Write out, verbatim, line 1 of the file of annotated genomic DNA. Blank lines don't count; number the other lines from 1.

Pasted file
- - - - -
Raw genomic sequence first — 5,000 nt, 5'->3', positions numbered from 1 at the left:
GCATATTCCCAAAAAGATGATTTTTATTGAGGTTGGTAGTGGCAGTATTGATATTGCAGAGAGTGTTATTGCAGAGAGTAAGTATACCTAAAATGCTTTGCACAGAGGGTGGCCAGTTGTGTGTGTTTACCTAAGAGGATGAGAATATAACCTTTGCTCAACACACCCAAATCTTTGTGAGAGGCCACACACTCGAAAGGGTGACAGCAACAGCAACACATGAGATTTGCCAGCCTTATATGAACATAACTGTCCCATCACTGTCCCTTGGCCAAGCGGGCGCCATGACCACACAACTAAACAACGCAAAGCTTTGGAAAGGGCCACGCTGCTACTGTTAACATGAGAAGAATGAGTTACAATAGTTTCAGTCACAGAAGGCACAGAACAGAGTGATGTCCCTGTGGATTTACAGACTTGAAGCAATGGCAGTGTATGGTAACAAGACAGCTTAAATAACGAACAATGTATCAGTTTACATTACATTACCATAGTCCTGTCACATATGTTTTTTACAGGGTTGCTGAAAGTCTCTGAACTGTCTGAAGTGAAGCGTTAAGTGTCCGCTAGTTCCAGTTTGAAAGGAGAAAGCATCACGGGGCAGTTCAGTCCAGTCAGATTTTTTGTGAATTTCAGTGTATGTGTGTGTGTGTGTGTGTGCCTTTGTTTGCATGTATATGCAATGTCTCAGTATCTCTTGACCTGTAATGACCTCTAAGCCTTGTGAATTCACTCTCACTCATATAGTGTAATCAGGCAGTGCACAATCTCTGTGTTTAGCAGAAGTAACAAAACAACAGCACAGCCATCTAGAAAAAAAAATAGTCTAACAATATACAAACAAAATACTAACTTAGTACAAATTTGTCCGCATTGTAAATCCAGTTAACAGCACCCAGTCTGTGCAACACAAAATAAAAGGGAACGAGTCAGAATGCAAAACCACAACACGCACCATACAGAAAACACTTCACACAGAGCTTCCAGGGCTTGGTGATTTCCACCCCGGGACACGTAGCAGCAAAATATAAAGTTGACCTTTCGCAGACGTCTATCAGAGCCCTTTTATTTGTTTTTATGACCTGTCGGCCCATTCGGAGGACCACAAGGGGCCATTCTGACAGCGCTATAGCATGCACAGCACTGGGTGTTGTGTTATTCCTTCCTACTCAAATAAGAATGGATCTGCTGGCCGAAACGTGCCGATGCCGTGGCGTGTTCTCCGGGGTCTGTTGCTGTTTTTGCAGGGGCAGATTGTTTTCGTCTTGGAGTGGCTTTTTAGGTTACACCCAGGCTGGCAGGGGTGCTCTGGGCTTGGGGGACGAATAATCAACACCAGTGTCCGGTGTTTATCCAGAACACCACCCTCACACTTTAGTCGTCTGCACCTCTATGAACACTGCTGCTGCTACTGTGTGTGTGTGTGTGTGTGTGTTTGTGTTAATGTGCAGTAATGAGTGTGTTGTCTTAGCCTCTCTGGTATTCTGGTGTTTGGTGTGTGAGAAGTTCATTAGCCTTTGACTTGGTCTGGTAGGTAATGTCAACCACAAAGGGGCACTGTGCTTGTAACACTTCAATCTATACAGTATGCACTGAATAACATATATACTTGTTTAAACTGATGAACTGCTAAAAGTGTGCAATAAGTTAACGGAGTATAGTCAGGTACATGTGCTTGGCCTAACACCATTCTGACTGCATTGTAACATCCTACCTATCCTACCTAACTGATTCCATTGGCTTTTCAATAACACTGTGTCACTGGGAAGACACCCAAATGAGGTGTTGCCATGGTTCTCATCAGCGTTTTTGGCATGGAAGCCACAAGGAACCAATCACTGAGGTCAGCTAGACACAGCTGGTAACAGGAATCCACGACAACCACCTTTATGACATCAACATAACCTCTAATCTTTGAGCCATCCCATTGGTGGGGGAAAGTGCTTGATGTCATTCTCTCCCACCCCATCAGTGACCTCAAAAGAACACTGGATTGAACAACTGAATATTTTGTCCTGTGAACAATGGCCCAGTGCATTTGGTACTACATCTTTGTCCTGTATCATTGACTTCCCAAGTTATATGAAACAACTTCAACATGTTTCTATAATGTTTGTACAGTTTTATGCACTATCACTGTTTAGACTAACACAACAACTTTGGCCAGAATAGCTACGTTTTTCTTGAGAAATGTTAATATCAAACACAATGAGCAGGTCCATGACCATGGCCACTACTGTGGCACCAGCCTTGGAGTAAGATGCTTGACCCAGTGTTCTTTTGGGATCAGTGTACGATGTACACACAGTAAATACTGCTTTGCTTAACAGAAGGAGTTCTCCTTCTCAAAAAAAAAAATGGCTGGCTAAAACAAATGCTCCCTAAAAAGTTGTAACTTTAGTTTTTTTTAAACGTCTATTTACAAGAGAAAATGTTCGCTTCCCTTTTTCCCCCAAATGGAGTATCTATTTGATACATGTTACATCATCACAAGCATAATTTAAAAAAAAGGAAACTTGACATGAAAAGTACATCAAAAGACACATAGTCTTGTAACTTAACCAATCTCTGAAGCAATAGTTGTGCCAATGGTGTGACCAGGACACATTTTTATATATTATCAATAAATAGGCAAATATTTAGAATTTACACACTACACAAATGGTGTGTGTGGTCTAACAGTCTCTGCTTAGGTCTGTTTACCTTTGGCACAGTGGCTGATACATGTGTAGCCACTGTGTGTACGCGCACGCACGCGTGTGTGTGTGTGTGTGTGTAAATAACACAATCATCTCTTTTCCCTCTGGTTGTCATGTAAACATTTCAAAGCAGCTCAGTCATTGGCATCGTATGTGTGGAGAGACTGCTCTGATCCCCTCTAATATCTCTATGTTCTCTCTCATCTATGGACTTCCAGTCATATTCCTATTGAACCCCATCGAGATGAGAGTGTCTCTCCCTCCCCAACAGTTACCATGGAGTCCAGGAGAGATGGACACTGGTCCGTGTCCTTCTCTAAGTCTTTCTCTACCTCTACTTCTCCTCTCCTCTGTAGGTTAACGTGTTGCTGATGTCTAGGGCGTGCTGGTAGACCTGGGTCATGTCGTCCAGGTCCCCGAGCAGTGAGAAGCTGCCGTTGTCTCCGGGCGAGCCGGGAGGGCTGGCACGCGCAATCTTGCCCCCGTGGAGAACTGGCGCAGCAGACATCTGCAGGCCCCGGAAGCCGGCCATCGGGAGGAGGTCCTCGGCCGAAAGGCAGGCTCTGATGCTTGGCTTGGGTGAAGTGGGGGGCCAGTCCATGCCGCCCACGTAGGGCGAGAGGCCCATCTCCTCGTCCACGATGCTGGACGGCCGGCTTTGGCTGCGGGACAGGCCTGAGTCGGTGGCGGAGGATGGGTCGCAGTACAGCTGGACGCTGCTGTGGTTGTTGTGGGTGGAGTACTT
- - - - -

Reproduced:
Raw genomic sequence first — 5,000 nt, 5'->3', positions numbered from 1 at the left: